Montefiore in the News
Sexual Risk Reduction Intervention More Effective for Adolescent Boys Than Girls, New Research Shows
Study Presented at the Pediatric Academic Societies Annual Meeting in San Diego Indicates
Positive Effects of Intervention Diminish after One Year
NEW YORK (April 26, 2015) – Boys aged between 12-14 years old showed improved knowledge and attitudes about sexual risk after a preventive intervention, compared to girls of the same age, according to a study presented yesterday at the Pediatric Academic Societies Annual Meeting. However, the positive effects waned after twelve months.
“We know that nearly half of high school students in the U.S. have had sexual intercourse and one third did not use a condom during their last sexual encounter,” said Laurie J. Bauman, Ph.D.,
professor of pediatrics and director, Preventive Intervention Research Center, Albert Einstein College of Medicine, and director of research, Montefiore School Health Program. “Previous interventions have been tested to reduce risk, but have typically targeted older youth and have shown mixed results. Our study investigated the effects of an intensive theory-driven intervention designed to prevent sexual risk behavior in young adolescents.”
A total of 400 Bronx-based adolescent patients from Montefiore were randomly assigned to intervention or control groups. Both groups received a 14 session intervention over a seven week period. The intervention group, called Project Prepared, did interactive exercises that addressed risk behavior, abstinence, HIV/STI knowledge, correct condom use, peer pressure and understanding relationships. The control group, called TEEN, did not receive this sexual risk reduction content, instead receiving peer counseling and education about self-esteem, communication and mental health.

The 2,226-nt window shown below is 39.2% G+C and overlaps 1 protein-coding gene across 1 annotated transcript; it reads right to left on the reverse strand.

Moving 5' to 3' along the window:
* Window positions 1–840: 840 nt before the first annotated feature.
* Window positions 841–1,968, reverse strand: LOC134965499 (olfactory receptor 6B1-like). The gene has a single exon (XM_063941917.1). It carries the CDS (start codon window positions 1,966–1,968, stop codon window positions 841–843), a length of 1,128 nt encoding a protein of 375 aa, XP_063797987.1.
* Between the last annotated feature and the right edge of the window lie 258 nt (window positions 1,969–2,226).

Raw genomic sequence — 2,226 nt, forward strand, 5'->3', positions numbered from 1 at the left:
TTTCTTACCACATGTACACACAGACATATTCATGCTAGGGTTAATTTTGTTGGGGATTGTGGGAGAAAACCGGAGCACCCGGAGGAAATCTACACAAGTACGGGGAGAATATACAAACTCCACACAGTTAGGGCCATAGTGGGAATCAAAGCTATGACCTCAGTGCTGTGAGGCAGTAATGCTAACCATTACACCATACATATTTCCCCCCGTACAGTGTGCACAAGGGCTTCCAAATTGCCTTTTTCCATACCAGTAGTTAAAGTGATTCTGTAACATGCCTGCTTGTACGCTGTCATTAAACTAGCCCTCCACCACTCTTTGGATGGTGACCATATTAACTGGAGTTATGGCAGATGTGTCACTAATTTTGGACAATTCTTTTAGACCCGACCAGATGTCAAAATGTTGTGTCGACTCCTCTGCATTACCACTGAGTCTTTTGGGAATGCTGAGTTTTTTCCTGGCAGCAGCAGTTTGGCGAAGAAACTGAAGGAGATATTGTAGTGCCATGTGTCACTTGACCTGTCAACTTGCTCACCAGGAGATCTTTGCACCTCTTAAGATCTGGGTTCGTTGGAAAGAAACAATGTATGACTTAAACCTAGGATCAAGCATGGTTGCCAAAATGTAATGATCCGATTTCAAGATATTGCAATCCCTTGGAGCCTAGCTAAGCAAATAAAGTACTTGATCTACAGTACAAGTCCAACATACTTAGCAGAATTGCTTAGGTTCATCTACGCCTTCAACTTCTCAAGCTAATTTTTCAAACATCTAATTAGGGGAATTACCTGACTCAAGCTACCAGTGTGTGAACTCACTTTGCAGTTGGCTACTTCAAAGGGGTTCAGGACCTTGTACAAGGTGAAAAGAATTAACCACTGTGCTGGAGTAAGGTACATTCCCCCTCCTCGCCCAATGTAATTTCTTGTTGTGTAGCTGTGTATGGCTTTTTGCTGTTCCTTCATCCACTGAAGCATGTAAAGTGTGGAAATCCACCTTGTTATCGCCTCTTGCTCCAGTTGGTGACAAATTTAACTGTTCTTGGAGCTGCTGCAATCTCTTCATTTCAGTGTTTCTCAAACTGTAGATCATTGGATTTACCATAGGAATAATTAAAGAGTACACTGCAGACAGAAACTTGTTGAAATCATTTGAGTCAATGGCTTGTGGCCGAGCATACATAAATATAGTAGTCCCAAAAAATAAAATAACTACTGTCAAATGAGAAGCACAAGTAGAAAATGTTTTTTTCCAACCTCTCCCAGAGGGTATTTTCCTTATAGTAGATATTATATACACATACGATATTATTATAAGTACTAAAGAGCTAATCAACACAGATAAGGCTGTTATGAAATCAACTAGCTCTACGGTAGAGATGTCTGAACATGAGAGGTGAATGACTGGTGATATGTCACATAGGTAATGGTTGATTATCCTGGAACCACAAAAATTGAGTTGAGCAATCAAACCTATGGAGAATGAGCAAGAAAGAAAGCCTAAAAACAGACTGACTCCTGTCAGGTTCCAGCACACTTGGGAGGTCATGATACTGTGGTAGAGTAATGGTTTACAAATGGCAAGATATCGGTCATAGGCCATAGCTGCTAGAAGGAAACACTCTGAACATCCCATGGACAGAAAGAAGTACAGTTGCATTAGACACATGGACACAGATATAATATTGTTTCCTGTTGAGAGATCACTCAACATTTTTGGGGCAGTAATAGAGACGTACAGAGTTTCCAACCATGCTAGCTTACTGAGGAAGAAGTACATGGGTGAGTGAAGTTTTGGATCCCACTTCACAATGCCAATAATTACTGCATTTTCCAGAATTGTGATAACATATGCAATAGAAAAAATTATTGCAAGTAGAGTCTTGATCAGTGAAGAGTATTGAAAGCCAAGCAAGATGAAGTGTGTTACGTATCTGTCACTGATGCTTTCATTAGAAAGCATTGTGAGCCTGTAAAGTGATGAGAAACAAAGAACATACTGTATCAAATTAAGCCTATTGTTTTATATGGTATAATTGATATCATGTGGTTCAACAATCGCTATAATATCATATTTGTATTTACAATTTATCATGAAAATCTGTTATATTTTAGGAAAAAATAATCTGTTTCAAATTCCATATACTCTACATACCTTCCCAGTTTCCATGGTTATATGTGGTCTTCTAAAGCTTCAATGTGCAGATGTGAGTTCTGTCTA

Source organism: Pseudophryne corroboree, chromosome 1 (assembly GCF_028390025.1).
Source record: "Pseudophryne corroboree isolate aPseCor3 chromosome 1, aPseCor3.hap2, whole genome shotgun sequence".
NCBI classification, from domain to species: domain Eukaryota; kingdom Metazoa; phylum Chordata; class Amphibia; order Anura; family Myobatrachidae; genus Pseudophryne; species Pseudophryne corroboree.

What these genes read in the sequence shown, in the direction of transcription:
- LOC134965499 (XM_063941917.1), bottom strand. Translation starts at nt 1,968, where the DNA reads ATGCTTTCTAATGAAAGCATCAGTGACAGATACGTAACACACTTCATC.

Data were collected at baseline and six and twelve months later. Analyses show that there were no significant differences between the groups at baseline, but six months post-baseline boys who were randomized to Project Prepared had improved HIV knowledge and improved abstinence self-efficacy compared to boys who were randomized to the TEEN intervention. However, 12 months post-baseline the effects had diminished. Interestingly, girls showed no benefit from the intervention.
“Further study is needed to determine why the intervention wasn’t effective for girls, but anecdotally, we have heard that many girls believe if a condom is used during sexual intercourse, the partner doesn’t believe she is ‘the one,’” said Dr. Bauman. “Ongoing intervention, education, and developmentally-appropriate guidance are required to maintain the positive impact that can be achieved for boys and support both boys and girls through different situations over time.”